Private Capital to Finance Climate Change

The latest World Bank calculations of the cost of climate change mitigation and adaptation confirm previous studies by the UN, and the recent IIED report, that there is a crisis in climate change funding. Even if the global economy were in a healthier shape, the challenge of covering the costs of weaning it off greenhouse gas emitting technologies and adapting to the already changing climate would be enormous.

Developing countries are facing the most acute difficulties. More socio-economically vulnerable to climate change than industrialised countries, and with less financial and technical capacity to adapt, developing countries also face the greatest barriers to changing their carbon-dependence to a more sustainable, yet still developmental, course. Again, lack of financial and technical capacity play a fundamental role.

Diverse stakeholders in the development and environment sectors have made their opinions heard in the lead up to Copenhagen. Governments must make unprecedented commitments to increase climate change funding to developing countries. But given the figures – WB estimates mitigation costs in developing countries at $140 – $675 billion and adaptation costs at $75 billion (an underestimate according to IIED’s report), while presently available funding stands at $8 billion and $1 billion respectively – it seems futile to expect public finance to be able to cover these costs.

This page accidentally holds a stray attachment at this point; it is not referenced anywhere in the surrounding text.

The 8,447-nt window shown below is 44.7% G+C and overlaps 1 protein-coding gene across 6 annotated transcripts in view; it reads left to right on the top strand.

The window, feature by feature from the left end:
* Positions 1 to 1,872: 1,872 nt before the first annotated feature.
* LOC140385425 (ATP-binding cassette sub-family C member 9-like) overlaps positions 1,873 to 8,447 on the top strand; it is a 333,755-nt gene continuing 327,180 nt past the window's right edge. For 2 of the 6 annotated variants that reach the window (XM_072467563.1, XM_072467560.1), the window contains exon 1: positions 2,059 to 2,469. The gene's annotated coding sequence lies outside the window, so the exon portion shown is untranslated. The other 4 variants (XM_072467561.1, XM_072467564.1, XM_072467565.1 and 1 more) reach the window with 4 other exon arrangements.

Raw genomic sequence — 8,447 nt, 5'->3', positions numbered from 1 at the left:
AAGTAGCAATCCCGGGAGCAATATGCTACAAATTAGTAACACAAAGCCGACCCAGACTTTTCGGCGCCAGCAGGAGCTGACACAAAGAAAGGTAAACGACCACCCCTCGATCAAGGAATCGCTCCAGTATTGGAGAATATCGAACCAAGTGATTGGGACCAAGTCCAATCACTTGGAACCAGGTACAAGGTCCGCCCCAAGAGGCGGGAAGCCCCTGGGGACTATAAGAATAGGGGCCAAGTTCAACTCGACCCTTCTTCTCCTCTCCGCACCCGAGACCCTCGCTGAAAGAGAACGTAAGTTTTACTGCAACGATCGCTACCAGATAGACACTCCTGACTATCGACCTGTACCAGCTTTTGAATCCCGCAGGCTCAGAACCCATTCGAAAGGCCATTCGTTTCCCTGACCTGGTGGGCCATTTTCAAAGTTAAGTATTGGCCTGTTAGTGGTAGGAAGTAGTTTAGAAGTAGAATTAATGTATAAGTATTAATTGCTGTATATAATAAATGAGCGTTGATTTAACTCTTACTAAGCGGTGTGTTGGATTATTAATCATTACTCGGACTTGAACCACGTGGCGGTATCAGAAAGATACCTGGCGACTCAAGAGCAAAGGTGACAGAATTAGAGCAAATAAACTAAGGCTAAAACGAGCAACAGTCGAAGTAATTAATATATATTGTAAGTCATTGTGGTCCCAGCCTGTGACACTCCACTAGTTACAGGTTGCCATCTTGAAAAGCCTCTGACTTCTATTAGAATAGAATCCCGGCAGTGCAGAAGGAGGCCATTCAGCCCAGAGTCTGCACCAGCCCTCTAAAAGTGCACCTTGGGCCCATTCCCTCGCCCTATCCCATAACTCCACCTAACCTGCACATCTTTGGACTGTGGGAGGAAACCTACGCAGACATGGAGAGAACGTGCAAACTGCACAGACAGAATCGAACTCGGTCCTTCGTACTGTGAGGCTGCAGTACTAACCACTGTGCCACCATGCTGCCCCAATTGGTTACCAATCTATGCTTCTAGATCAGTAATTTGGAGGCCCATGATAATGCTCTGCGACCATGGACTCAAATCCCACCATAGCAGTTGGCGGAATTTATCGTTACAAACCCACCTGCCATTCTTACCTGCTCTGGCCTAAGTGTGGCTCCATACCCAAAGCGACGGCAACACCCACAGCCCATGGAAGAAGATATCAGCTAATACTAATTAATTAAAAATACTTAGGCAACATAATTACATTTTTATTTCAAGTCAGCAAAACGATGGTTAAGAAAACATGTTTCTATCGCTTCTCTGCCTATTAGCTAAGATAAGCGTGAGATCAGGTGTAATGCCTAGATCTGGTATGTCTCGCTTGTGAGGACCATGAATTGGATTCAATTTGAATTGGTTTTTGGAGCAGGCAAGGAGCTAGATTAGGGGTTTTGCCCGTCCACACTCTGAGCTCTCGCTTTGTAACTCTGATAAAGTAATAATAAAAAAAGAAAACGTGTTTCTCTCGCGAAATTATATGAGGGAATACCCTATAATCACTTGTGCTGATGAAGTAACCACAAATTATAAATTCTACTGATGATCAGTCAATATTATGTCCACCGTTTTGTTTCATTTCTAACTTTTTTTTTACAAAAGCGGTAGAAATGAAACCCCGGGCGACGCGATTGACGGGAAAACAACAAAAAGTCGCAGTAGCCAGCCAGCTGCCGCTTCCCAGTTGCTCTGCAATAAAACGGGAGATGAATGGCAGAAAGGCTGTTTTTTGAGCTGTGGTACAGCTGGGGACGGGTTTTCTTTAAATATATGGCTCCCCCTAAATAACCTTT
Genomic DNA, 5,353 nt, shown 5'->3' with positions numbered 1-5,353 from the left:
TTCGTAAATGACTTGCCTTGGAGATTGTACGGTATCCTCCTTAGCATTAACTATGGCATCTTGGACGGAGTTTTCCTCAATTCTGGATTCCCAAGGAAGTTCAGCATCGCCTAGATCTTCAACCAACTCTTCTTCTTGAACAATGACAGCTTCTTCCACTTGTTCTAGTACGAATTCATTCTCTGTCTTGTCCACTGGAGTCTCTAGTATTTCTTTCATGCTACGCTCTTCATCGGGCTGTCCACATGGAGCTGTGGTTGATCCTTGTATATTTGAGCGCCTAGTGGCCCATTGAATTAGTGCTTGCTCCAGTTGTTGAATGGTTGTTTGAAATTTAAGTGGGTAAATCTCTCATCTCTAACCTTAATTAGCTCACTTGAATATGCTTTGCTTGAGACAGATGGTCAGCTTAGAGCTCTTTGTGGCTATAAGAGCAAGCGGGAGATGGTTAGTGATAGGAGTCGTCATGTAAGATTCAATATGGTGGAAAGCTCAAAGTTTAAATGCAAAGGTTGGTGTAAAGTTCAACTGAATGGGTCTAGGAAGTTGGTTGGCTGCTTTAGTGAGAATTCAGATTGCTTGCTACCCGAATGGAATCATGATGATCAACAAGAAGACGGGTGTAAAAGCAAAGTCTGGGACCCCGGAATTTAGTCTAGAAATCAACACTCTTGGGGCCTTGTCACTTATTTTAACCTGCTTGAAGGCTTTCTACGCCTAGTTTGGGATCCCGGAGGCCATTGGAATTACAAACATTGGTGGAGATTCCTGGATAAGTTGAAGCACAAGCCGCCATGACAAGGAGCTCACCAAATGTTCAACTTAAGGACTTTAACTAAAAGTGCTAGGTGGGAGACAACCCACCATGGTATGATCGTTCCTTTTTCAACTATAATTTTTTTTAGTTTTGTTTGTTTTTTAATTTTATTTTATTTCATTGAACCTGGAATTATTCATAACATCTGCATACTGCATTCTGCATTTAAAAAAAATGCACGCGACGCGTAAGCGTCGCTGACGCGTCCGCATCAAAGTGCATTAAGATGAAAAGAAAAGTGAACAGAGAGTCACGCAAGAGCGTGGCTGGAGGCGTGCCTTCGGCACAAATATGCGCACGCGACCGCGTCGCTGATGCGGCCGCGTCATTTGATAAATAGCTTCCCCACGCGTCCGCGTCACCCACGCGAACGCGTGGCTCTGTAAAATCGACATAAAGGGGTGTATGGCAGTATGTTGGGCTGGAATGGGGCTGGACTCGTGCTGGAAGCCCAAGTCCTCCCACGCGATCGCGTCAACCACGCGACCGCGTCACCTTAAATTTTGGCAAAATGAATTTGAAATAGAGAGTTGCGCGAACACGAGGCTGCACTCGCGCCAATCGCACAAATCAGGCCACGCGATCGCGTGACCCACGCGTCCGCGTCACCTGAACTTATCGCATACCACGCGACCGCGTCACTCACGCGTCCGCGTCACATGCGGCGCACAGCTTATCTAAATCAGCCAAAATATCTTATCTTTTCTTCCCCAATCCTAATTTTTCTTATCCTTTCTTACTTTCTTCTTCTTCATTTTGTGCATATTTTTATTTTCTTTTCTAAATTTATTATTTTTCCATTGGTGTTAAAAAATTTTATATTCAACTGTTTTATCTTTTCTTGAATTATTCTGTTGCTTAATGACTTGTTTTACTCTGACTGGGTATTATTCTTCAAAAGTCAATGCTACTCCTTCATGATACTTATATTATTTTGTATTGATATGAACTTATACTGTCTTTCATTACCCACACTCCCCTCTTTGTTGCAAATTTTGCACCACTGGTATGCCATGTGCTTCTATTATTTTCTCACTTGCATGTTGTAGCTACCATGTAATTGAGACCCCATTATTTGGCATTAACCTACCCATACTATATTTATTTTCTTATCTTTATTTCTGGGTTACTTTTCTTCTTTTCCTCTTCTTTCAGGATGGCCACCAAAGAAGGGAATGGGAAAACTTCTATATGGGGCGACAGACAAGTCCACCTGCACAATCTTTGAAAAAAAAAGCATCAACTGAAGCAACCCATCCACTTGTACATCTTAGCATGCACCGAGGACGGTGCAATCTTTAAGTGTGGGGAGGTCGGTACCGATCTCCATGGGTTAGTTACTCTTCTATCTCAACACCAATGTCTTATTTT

The potential for private capital to play a leading role is not only seemingly necessary but, maybe surprisingly, it looks feasible. Given the right incentives by inter-governmental policy, private investment in clean technology development (for mitigation) and alternative economic activities (for adaptation) could make for an attractive profit-making proposition. A strong commitment to tax dirty businesses and possibly also dirty investment across borders, multi-laterally guaranteed bonds hedging otherwise risky clean investment (in otherwise risky countries), and the widespread adoption of a ‘green rating’ akin to credit ratings to help with signaling are all instruments that governments could agree on in December to push their limited public coffers to stimulate private capital not only to foot the bill, but also turn a profit.

In any case, a desperately needed first step to stimulate privately financed climate change mitigation and adaptation is a firm commitment signal from leaders in December. Policy over-shooting is probably a good way of sending that signal, though it must avoid regulation that might constrict the formation of mainstream green markets.


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